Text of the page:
In 1908 photographer Lewis Hine was hired by the American Child Protection Council to report on the poignant working conditions of children. He traveled to Eastport, the origin of the American sardine trade, where a lot of children were still working in the sardine business. The result is a lurid series of pictures.
Eastport is a small town in the state of Maine, consisting of a small group of islands. Numerous children used to work there in the sardine factories as a cheap workforce. One day of sardine filleting would earn them $1,50. Heavy and relatively dangerous work, definitely unsuited for children.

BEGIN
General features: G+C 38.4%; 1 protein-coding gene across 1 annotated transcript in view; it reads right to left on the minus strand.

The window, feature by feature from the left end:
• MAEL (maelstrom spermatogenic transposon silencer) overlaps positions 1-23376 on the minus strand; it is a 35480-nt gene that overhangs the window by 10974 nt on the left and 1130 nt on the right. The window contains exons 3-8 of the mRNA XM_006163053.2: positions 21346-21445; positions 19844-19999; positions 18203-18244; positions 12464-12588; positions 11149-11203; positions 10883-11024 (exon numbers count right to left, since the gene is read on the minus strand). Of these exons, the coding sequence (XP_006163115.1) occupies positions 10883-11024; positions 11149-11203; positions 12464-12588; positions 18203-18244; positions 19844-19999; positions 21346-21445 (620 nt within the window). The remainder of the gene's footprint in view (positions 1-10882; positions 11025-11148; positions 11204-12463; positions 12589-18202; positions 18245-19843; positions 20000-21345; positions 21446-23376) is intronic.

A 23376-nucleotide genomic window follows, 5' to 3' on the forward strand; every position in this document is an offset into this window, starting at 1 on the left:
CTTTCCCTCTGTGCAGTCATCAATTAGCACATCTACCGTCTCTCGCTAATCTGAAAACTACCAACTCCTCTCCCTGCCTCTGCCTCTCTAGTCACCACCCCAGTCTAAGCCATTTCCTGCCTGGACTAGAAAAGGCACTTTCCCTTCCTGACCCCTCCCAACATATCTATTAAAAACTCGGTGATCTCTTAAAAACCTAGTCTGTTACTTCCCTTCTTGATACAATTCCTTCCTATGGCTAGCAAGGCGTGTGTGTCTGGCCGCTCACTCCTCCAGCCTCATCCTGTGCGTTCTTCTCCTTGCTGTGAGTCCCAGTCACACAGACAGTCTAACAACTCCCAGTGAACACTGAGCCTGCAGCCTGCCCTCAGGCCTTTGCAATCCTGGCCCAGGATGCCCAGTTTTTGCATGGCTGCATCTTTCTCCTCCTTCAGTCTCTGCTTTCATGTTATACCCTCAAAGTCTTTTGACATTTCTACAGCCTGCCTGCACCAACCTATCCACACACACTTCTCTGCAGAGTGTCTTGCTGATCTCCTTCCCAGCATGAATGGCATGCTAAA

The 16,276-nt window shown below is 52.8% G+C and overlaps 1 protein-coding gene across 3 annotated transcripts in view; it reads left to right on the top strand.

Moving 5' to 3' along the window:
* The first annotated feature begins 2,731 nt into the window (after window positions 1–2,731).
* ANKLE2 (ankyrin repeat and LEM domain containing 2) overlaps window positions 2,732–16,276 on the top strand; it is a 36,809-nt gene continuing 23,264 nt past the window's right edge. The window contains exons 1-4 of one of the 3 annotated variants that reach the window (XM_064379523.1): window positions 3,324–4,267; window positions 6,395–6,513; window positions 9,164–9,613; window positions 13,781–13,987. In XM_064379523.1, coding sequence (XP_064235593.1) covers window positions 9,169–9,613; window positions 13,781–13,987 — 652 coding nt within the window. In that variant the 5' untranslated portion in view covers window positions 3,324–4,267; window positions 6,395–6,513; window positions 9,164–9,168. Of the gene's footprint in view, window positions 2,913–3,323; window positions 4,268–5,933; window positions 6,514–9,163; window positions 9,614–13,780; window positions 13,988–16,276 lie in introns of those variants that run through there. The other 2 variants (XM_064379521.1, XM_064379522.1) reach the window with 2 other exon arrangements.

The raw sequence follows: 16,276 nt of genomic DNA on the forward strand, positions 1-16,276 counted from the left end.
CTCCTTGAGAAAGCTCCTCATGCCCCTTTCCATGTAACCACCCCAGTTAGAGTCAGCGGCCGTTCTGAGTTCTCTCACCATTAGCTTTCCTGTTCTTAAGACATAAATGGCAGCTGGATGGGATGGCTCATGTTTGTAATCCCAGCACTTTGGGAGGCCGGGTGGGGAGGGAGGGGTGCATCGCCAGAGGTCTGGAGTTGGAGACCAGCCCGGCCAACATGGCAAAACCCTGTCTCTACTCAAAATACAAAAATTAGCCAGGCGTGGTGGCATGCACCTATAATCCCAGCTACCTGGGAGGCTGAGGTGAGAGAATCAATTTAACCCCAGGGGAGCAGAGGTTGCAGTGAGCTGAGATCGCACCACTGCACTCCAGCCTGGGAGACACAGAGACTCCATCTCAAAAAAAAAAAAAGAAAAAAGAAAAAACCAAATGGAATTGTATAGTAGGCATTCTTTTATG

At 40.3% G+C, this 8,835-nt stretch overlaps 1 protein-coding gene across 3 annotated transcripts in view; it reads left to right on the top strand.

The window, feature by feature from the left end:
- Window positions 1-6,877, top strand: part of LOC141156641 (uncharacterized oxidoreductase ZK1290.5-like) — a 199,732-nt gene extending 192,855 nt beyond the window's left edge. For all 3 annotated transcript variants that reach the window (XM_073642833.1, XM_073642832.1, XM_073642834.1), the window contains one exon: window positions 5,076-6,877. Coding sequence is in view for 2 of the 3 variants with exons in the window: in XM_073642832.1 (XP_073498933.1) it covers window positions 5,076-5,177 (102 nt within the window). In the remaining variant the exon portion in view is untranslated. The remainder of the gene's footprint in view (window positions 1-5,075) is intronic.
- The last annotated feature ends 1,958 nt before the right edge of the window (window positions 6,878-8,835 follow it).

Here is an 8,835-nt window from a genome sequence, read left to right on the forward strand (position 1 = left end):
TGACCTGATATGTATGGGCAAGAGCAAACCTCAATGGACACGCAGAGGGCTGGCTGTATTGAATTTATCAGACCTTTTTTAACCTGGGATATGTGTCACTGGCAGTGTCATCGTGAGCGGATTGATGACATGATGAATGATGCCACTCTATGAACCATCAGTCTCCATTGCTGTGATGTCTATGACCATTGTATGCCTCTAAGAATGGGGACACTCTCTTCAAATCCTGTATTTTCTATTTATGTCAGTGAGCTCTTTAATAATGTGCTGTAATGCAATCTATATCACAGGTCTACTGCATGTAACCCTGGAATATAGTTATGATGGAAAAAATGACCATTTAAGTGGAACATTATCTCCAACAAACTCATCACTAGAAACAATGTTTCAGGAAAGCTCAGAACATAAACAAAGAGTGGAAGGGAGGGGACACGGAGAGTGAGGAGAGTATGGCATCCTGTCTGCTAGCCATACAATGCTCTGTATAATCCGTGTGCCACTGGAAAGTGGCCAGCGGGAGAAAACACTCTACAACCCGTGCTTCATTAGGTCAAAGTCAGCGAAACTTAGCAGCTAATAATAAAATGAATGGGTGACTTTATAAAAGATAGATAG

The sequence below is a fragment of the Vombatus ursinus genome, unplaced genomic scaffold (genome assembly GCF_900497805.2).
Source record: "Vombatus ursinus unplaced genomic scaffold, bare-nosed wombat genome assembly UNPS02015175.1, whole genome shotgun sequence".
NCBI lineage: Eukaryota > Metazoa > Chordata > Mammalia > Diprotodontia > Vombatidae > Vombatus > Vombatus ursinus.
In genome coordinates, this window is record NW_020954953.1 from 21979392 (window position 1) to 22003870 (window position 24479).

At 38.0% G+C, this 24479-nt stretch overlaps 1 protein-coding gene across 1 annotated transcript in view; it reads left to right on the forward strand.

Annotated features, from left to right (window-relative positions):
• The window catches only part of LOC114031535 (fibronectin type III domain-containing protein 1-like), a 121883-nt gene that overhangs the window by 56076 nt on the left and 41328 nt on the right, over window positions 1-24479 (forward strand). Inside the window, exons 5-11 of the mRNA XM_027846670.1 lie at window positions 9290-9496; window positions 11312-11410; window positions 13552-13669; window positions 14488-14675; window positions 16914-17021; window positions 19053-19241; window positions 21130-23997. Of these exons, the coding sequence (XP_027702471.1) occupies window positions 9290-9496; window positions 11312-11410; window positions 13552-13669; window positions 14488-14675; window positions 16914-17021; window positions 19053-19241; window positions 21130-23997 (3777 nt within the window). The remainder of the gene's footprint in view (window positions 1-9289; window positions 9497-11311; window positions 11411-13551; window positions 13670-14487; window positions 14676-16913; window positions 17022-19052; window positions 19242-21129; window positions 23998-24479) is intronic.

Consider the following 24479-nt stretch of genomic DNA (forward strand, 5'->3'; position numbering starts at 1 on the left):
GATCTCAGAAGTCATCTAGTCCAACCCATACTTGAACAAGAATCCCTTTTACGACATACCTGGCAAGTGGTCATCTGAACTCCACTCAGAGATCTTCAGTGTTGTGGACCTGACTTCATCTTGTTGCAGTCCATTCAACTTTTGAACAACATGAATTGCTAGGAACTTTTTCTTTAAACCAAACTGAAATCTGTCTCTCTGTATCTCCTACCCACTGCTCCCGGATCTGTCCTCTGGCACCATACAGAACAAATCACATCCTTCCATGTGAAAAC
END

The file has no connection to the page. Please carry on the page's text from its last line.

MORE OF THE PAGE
Hine’s images provided an accurate depiction of the heavy conditions for the children, with their sad, blank faces and wounded hands. Ultimately, the American Child Protection council used these images as evidence to successfully forge a new law prohibiting children to work in factories.